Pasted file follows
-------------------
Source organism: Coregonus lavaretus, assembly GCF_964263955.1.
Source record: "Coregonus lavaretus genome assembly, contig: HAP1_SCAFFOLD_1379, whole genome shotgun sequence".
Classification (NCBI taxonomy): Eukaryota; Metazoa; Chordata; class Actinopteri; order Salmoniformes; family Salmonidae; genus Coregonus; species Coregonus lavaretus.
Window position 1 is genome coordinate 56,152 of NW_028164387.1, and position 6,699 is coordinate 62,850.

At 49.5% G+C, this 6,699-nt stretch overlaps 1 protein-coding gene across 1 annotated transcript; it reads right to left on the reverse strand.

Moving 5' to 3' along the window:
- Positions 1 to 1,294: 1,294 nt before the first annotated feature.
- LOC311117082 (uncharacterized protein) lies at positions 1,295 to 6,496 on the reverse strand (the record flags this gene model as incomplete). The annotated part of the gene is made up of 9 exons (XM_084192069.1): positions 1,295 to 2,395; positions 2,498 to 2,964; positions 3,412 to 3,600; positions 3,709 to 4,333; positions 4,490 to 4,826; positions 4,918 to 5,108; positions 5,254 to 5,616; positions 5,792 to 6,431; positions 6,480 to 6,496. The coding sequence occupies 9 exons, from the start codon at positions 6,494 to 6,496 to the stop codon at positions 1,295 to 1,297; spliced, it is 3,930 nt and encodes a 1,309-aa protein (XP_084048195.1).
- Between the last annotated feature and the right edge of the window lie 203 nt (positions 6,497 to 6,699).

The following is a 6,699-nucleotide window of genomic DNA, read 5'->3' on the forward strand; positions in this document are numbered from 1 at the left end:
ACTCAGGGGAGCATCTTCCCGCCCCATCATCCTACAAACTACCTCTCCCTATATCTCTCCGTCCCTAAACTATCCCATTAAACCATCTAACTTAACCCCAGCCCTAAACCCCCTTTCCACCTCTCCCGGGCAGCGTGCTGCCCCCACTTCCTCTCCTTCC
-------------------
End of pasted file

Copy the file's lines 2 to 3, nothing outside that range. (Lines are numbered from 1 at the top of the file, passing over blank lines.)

Source record: "Coregonus lavaretus genome assembly, contig: HAP1_SCAFFOLD_1379, whole genome shotgun sequence".
Classification (NCBI taxonomy): Eukaryota; Metazoa; Chordata; class Actinopteri; order Salmoniformes; family Salmonidae; genus Coregonus; species Coregonus lavaretus.